The 45 is my choce for head & shoulder or headshots.

    45/1.8 @ f/2.2
    P8180134%20mr-XL.

    You can't blur the backgrounds as well with the 20/1.7, but it is my choice for low light work, since it's sharp and contrasty wide open. I also use it for environmental or group portraits.

    20/1.7 @ f/1.8
    CAM85834%20mr-XL.
     

    Attached Files:

    • Like Like x 1
  11. arad85

    arad85 Mu-43 Veteran

    477
    Aug 16, 2012
    WHAT????? NO. Lens resolution will be way, WAY down at F16. The 25mm Pann?Leicas sweet spot is F4-F5.6....
     
    • Like Like x 1
  12. arad85

    arad85 Mu-43 Veteran

    477
    Aug 16, 2012
    Here is an example of how the Panny 25mm sharpness varies with aperture (higher is better)....

    3474_roz.

    From: http://www.lenstip.com/314.4-Lens_r...milux_25_mm_f_1.4_ASPH._Image_resolution.html

    Also be careful with depth of field calcs - it depends how big you view the image as to the depth of field you see - but that's another discussion :wink:
     

    Attached Files:

    • Like Like x 1
  13. tanngrisnir3

    tanngrisnir3 Mu-43 Top Veteran

    594
    Oct 18, 2011
    ACK! Do NOT, ever, for any reason, shoot these lenses at f/16 when shooting landscapes. Diffraction will have long since set in and details that otherwise would have been in the shot would have been lost, tripod or not.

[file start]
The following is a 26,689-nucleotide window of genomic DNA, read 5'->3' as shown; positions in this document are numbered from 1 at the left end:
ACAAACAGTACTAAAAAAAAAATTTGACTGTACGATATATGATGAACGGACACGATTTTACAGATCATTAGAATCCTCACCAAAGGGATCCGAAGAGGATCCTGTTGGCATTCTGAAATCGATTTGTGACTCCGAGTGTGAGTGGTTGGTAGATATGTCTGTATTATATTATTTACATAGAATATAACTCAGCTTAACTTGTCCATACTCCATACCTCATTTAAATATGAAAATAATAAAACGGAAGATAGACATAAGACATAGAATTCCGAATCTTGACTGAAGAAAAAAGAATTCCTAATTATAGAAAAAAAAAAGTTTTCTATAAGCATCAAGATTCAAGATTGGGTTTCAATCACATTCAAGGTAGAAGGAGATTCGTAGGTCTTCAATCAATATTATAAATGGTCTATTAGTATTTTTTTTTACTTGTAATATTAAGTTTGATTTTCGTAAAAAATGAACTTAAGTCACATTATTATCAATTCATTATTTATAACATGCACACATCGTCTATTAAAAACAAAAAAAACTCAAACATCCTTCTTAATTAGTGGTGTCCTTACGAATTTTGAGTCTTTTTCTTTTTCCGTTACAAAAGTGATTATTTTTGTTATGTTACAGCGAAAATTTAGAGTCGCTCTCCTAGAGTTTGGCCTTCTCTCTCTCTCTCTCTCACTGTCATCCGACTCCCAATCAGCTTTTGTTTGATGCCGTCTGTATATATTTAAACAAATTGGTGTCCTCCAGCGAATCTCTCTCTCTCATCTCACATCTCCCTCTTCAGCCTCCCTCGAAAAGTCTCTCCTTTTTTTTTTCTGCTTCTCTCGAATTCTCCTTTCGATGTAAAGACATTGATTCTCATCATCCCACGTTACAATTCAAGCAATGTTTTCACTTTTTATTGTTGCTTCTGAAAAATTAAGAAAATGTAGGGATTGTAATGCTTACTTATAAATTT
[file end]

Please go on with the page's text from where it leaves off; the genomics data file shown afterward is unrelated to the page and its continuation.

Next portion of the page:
14. pisanoal

    pisanoal Mu-43 Regular

    63
    Oct 29, 2012
    I do too... talk about technical (the kenrockwell article)... haha. Interesting though, and definitely worth taking the time to understand how it pertains to 4/3 and finding out optimum aperture for full dof shots.
     
  15. pisanoal

    pisanoal Mu-43 Regular

    63
    Oct 29, 2012
    I agree, the most i ever shoot landscapes at is f8 (and usually 5.6 if my forground isnt close) unless i have a super close foreground subject in which case i might bump up to f11. There is probably some diffraction going on, but it still beats being out of focus.

    As to everyone else so far, thanks for the tips. I especially appreciate the ones on street photography as this is something i havent really played around with much, especially not with primes. Im excited to try some new things, and cant wait for the new lenses!